I think Joe brings up Albert's actual science credentials to show that he cannot be dismissed out of hand, especially by non scientists (so, probably about anyone talking about science on the internet).

that's two counts

right on both counts

Joe Hinman said...

Ryan M said...
"Albert has a Ph,D imn physics so he is in the holy priesthood of knowledge,"

To a degree I would call physics the holy priesthood of knowledge. However, while a person with a physics degree must be intelligent, I don't think they should always be thought of as critical thinkers. Frank Tippler has some very odd views that I believe Krauss makes look silly in debate. Even Penrose, imo, puts his critical thinking cap away when talking about consciousness and some other subjects.

I still respect many people at SOP as thinkers,including you and Eric,but I think i have learned, none of you know jack shit about debate,no offense.

the phrase priesthood of knowledge is a quote from the work of sociologist C.wright Mills who charged his enemy Talcot Parsons and his ilk with forming a priesthood of knowledge: an elite group that seeks to mystify and control knowledge.He argues that science is reduced to this POK when it is tended by gate keepers who see it as their mission to rule over the common flock as intellectual inferiors and to close their ranks to all but those who are initiated into their ideology.

how the hell did Tempelton foundation get into this?

Joe Hinman said...

Eric Sotnak said...
"the particles aren't combining from actual nothing"

Once again, you are working from the assumption that at some point in the history of things, there must have been an "actual nothing".

No I'm not,I am saying that unless you assume that you are begging the question,you are willing to accept magic whoha that says something just always was it's not like God because it's continent property of laws of physics but it's just there for no reason forever,

Roughly, the story you seem to think Krauss has to tell goes like this: Once upon a time there was an absolute nothing. Then, somehow from this there was a quantum vacuum state (what Krauss calls "nothing"). Then, from this there was the Big Bang.

the quotes he said in the interview clearly said it, at you are arguing for him--I do not see you quoting him,

But Krauss would reject the part of the story where things shift from an absolute nothing to a quantum vacuum state. Why couldn't the QVS be where it all starts?

where did it come from> what caused it? It's part of nature so we should assume it needs a cause,


Now I know what you think the answer will be here. You think that a QVS has to count as a type of being, because you accept the principle that being can only come from being. But in accepting this you accept as a foundational commitment a view of being and (absolute) nothingness that may not fit all that well with quantum physics, where particles, waves, and fields blur into one another.

you are reading into that theory the ideas you need to be there philosophically. Sten Odenwald physicist for NASA (I quot from memory) "when physicists say 'nothing' they do not mean actual nothing.they mean vacuum flux"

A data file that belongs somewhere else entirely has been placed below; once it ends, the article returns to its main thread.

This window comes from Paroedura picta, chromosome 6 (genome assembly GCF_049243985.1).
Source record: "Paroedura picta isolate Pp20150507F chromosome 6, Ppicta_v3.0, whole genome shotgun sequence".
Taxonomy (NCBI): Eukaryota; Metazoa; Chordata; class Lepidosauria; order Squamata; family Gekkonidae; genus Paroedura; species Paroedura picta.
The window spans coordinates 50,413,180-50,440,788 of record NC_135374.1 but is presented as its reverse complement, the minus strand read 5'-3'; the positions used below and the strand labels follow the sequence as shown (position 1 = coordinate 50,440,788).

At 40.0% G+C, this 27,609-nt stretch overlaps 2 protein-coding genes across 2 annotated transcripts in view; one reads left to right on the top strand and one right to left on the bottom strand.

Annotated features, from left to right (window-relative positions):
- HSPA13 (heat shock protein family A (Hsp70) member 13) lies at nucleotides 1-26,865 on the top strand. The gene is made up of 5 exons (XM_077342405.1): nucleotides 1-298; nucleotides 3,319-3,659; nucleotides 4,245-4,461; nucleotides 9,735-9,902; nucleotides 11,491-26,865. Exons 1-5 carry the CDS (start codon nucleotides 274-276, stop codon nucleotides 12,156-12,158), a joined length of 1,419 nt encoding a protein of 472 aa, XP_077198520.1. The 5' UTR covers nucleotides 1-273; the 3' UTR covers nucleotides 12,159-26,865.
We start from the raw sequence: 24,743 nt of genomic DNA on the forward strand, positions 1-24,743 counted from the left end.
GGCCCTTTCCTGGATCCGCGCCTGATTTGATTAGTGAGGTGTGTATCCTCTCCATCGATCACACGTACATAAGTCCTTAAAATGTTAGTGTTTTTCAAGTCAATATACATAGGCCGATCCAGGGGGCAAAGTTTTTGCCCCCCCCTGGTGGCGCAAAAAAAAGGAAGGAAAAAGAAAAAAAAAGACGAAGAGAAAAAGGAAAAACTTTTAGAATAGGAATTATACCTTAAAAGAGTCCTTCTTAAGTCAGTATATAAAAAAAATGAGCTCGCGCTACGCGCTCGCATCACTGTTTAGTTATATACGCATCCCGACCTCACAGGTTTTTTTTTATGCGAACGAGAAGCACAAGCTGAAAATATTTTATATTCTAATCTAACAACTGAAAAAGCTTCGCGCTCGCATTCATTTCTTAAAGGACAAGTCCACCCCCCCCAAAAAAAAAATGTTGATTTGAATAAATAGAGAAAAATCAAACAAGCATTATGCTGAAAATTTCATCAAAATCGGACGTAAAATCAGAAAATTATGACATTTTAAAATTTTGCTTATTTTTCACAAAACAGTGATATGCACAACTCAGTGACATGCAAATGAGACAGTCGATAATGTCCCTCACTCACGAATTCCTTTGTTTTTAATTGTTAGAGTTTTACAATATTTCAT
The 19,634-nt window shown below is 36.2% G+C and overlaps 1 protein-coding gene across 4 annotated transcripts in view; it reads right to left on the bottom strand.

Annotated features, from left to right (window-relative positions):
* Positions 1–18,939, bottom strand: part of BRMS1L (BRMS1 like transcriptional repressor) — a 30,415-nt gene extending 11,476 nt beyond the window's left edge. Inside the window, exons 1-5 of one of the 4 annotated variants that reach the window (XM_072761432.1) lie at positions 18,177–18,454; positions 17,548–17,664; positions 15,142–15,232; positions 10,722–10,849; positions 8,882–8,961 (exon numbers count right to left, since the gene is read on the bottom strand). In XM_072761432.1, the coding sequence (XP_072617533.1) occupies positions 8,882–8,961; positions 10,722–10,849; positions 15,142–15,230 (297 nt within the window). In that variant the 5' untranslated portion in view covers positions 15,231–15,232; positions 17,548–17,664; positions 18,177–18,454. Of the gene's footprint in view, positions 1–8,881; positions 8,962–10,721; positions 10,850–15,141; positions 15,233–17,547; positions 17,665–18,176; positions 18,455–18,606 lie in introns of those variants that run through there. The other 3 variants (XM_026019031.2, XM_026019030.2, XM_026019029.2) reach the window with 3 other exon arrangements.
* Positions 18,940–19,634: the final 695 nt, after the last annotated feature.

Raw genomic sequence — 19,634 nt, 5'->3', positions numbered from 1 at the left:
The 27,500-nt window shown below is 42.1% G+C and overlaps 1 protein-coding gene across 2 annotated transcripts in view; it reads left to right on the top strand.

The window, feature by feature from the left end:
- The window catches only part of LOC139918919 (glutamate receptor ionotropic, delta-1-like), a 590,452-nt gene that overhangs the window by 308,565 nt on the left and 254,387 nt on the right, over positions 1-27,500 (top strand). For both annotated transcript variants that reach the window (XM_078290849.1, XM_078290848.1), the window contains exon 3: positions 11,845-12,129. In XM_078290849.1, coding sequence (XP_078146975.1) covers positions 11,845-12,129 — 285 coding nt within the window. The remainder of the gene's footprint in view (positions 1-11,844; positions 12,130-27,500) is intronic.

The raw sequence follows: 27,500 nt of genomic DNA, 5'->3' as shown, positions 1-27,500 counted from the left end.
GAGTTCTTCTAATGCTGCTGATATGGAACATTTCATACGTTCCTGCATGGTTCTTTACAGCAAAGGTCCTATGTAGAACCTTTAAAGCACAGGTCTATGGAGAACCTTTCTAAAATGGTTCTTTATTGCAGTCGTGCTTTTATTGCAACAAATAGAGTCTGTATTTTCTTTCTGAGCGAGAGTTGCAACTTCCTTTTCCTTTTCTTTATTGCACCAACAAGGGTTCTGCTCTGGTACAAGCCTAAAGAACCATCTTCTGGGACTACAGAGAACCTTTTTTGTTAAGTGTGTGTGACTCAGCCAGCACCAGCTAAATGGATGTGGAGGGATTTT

you have to explain where the QV came from.

Joe Hinman said...

here is a quote from scientificL American. Reporting om a debate (which included Krauss) on "what nothing Means."

speaking of empty space such as that between objects in a room or between nucleus of an atom and electrons:

"This sort of nothing—the absence of matter—we might consider to be the first level of nothing, clarified J. Richard Gott, a physicist and cosmologist at Princeton University and the author of “Sizing Up the Universe: The Cosmos in Perspective.” It’s what scientists call a quantum vacuum state. It’s a box with everything taken out of it—all the stuff, all the air, all the light. “It even has a color—it’s black,” deadpanned Gott, who frequently demonstrated the best comedic timing of the bunch. Yet even in this nothing, something remains. Virtual quantum particles pop in and out of being, and the empty box still contains the basic scaffolding of existence: space, time and quantum fields." [end quote]

This is what my essay was about virtual particles and how they are not popping out of nonexistence or lack of being but coming out of other particles that already exist,' this tells us two things:

(1) VP's are not coming from nothing but from pre existing particle which is called vacuum flx.

(2) Vacuum flux is QVS they are the same,so when you say no they are not coming from vacuum flux they are coming from QVS you are saying:these are not chick peas they are garbanzo beans.(garbanzo beans are chick peas)

this means noting is changed with my article it is right on target; when they talk about particles coming from nothing they really mean combining from pre existing particles that are in QVS. so where do those come from?

The article torches on this:
Quote
"But where did these come from? Was this something always there? We can trace the history of the universe back to the first instant after the Big Bang, when the cosmos was unimaginably hot and dense and expanding rapidly. But here the laws of physics break down, and with them our ability to reconstruct what came before—indeed, if its even proper to speak of a “before.” This space outside of the universe (though it is certainly misleading to call it a “space”) is the second kind of nothing—the complete lack of space and time and quantum fields. The absence not just of matter and energy, but of the conditions necessary for being."close Quote